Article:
Book Bites | Fae: The Wild Hunt – Graham Austin-King

About the Book

Faeries… The fae… The stuff of bedtime stories and fables.

But sometimes the faerie tales are true. Sometimes they are a warning…

For a hundred generations the fae have been locked away from the world, in the cold, the Outside. They have faded out of sight and mind, into myth and folklore. But now the barriers are weakening and they push against the tattered remnants of the wyrde as they seek a way to return.

As a new religion spreads across the world, sweeping the old ways and beliefs away before it, a warlike people look across the frozen ocean towards the shores of Anlan, hungry for new lands. War is coming, even as the wyrde of the Droos is fading.

As the fae begin to force their way through the shreds of the wyrde, will mankind be able to accept the truth concealed in the tales of children in time to prepare for the Wild Hunt?

332 pages (kindle)
Published on June 3, 2015
Published by Realmwalker Publishing Group
Author’s webpage
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This book was sent by the author in exchange for an honest review.

Sometimes the best stories are the fairly simple ones, the ones you can just sit down and enjoy just because they are enjoyable. And then there are the other ones that are enjoyable in that respect, but also add a little something new. Fae: The Wild Hunt falls into the second category.

This book takes a little while to get warmed up. The first half is slower than the second, but much of it is spent building up the world and the characters, and slowly setting the stage for what is to come. The story is told through a few different perspectives, and at the start it isn’t clear how they all fit together, though it becomes obvious later. In relation to that, some characters are a bit more interesting than others, a few of whom never really did much for me, perpetually feeling distant, or (sorry to admit) uninteresting.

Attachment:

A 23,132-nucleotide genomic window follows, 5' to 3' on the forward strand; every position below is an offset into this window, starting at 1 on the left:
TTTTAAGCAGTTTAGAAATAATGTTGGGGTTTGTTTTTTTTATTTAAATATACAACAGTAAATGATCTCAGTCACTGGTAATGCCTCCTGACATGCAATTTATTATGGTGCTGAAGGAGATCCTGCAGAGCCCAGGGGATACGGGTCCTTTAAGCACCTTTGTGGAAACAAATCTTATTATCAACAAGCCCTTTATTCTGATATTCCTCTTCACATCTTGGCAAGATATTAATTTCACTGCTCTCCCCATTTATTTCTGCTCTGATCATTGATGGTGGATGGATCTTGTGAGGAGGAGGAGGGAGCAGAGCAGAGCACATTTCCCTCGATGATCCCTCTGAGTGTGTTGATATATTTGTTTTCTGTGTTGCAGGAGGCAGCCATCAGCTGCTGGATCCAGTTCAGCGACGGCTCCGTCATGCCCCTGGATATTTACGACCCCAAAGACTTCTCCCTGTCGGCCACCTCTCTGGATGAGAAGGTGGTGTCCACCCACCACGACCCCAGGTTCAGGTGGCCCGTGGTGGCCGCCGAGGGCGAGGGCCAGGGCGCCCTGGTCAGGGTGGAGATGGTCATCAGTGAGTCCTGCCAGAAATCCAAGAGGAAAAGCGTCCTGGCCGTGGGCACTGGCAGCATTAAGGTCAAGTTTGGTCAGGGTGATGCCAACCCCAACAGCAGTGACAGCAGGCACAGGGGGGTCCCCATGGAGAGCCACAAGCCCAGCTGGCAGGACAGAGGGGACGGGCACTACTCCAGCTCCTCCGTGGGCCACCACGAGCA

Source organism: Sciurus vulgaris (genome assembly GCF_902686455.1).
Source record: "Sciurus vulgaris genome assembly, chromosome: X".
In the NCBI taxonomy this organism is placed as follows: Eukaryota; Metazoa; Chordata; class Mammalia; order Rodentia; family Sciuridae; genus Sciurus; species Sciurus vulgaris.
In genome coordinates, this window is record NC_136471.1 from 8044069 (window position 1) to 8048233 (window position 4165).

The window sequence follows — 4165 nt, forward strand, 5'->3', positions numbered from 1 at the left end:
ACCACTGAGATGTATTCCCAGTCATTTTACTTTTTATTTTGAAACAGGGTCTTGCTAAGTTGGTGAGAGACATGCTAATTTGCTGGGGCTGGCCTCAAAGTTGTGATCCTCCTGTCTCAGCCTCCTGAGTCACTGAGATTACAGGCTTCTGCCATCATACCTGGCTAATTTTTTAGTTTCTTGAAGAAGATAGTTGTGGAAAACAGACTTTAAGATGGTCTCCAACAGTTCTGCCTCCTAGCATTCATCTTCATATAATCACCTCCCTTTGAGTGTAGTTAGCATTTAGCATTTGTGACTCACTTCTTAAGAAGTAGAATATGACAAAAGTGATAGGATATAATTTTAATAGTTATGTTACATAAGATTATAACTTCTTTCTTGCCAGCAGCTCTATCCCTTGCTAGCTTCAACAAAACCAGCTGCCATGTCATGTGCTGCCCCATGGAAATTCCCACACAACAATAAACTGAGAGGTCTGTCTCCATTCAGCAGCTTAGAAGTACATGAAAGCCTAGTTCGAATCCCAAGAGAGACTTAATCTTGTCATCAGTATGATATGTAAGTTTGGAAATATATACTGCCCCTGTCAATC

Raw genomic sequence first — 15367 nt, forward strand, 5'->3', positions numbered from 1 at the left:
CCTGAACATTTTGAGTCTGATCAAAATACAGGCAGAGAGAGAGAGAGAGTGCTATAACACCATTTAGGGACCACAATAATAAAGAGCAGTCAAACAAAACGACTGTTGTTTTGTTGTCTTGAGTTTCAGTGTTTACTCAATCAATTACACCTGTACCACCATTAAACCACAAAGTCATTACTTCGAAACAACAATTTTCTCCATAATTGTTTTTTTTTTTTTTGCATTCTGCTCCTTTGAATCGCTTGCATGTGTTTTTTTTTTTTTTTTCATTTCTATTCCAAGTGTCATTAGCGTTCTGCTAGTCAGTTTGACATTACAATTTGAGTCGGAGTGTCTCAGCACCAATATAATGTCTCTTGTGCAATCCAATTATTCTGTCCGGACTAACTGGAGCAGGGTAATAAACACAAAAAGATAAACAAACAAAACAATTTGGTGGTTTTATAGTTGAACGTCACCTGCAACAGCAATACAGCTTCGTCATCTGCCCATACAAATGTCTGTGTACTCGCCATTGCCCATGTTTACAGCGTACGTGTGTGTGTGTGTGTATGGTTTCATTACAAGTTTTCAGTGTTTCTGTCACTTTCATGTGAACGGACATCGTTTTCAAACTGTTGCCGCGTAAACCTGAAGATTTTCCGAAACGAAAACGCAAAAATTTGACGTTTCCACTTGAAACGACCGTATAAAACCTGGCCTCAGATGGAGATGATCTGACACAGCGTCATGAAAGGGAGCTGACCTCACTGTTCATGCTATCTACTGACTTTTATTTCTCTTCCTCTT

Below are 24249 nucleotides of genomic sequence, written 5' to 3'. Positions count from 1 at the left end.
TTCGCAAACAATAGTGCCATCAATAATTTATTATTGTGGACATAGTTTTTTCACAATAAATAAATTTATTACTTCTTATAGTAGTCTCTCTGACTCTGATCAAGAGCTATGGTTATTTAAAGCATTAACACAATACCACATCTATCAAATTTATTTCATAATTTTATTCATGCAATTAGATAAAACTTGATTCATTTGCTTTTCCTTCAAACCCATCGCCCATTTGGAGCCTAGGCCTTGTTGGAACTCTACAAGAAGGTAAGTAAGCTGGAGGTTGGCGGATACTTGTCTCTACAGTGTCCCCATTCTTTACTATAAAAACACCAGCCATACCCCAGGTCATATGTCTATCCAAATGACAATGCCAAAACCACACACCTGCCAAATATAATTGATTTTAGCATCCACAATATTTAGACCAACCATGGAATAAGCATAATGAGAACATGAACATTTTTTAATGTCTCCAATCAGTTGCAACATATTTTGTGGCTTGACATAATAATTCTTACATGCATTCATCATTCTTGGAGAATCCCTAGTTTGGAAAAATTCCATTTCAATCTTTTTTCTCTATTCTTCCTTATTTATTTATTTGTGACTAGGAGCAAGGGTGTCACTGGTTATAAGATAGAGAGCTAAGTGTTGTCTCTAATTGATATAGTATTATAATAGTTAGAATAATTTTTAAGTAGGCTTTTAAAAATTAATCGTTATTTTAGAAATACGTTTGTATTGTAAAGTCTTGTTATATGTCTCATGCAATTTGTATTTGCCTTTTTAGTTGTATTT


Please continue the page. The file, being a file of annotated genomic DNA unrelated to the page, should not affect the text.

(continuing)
King is a descriptive writer, and while I enjoy my books full of description, some readers might find that it’s a bit too much. That being said, it’s that description that made so many of the scenes come alive and help fill the book with emotion and the haunting atmosphere that seemed to grow as things progressed. In regards to the plot, I had a hard time with the timeline occasionally. There was a jump in time with a character, and I didn’t really catch on that a few years had been spanned until about a page after it happened. Likewise, I wasn’t sure when exactly that same jump happened with the other characters. There were also some minor editing issues. For example, on one page I saw the word “aunty” and about two paragraphs later it was “auntie.” Not a big deal, but I saw small errors like that throughout the book.

I’m surprised with how much the author managed to pack into this one fairly short (for me) novel. He built a world, a religion, a culture, a magic system, and characters. Yes, there are flaws, but this isn’t just a fun story, there’s a lot in these pages for readers to chew on. And, despite the slow start and some pacing issues, it managed to keep me interested throughout. There were some surprising twists and turns, plenty of tension, and the author’s unique voice really helped suck me in almost instantly. Furthermore, I enjoyed how much light and dark is juxtaposed, from dreamlike scenes that had a shocking haunting quality, to the intense bond between a mother and child. Love, loss, and fear play huge roles in this book, and they are worked into the book quite well.

It might sound like this one didn’t impress me much, which really isn’t true. Fae: The Wild Hunt certainly did have its problems, but this is a book that made me want to know what was going to happen next. I wanted to read it, and isn’t that the most important quality in a book? It felt like a retelling of old tales in a darker tone. It’s descriptive and layered, full of mystery and tension with a nice dollop of hope and love to balance it all out and keep it from ever getting too dark.

I think every book has a test that it either passes or fails. Do I want to read more? In this case, yes. Despite the problems I saw, and because of everything I enjoyed, I want to learn more about the world, the characters, the fae and everything else. Fae: The Wild Hunt is a solid foundation for the author to build on, and a nice introduction to a unique fantasy world.


3/5 stars


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